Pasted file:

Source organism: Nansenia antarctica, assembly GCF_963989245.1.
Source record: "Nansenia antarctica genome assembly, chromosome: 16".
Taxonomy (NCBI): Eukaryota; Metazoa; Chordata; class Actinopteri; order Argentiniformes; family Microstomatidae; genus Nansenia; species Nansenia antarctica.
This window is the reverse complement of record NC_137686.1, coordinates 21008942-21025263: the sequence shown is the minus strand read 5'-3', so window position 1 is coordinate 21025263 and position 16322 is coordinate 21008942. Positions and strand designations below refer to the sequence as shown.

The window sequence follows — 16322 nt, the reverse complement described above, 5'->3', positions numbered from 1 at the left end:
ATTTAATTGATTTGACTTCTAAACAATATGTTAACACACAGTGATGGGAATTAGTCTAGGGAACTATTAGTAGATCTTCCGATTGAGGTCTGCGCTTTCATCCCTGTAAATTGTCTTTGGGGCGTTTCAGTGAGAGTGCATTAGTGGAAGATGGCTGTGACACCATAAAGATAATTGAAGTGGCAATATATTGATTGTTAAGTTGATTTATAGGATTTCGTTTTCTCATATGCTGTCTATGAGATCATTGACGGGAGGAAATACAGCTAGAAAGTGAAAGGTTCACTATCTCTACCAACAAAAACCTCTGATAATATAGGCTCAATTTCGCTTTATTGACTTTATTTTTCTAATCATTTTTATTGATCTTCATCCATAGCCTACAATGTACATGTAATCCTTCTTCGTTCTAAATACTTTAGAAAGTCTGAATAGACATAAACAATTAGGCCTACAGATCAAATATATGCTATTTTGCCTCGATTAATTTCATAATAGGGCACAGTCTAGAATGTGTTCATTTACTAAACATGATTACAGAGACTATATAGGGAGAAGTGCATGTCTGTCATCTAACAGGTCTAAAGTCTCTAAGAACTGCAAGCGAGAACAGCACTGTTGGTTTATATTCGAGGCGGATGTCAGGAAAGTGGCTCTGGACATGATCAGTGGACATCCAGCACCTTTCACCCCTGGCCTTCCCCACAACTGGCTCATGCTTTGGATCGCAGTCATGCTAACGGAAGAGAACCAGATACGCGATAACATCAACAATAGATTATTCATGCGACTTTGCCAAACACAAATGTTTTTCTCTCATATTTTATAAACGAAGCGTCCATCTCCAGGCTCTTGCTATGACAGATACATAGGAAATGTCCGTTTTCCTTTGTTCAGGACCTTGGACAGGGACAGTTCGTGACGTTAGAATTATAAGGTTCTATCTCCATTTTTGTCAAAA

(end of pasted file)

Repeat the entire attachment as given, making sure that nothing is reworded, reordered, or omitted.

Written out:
Source organism: Nansenia antarctica, assembly GCF_963989245.1.
Source record: "Nansenia antarctica genome assembly, chromosome: 16".
Taxonomy (NCBI): Eukaryota; Metazoa; Chordata; class Actinopteri; order Argentiniformes; family Microstomatidae; genus Nansenia; species Nansenia antarctica.
This window is the reverse complement of record NC_137686.1, coordinates 21008942-21025263: the sequence shown is the minus strand read 5'-3', so window position 1 is coordinate 21025263 and position 16322 is coordinate 21008942. Positions and strand designations below refer to the sequence as shown.

The window sequence follows — 16322 nt, the reverse complement described above, 5'->3', positions numbered from 1 at the left end:
ATTTAATTGATTTGACTTCTAAACAATATGTTAACACACAGTGATGGGAATTAGTCTAGGGAACTATTAGTAGATCTTCCGATTGAGGTCTGCGCTTTCATCCCTGTAAATTGTCTTTGGGGCGTTTCAGTGAGAGTGCATTAGTGGAAGATGGCTGTGACACCATAAAGATAATTGAAGTGGCAATATATTGATTGTTAAGTTGATTTATAGGATTTCGTTTTCTCATATGCTGTCTATGAGATCATTGACGGGAGGAAATACAGCTAGAAAGTGAAAGGTTCACTATCTCTACCAACAAAAACCTCTGATAATATAGGCTCAATTTCGCTTTATTGACTTTATTTTTCTAATCATTTTTATTGATCTTCATCCATAGCCTACAATGTACATGTAATCCTTCTTCGTTCTAAATACTTTAGAAAGTCTGAATAGACATAAACAATTAGGCCTACAGATCAAATATATGCTATTTTGCCTCGATTAATTTCATAATAGGGCACAGTCTAGAATGTGTTCATTTACTAAACATGATTACAGAGACTATATAGGGAGAAGTGCATGTCTGTCATCTAACAGGTCTAAAGTCTCTAAGAACTGCAAGCGAGAACAGCACTGTTGGTTTATATTCGAGGCGGATGTCAGGAAAGTGGCTCTGGACATGATCAGTGGACATCCAGCACCTTTCACCCCTGGCCTTCCCCACAACTGGCTCATGCTTTGGATCGCAGTCATGCTAACGGAAGAGAACCAGATACGCGATAACATCAACAATAGATTATTCATGCGACTTTGCCAAACACAAATGTTTTTCTCTCATATTTTATAAACGAAGCGTCCATCTCCAGGCTCTTGCTATGACAGATACATAGGAAATGTCCGTTTTCCTTTGTTCAGGACCTTGGACAGGGACAGTTCGTGACGTTAGAATTATAAGGTTCTATCTCCATTTTTGTCAAAA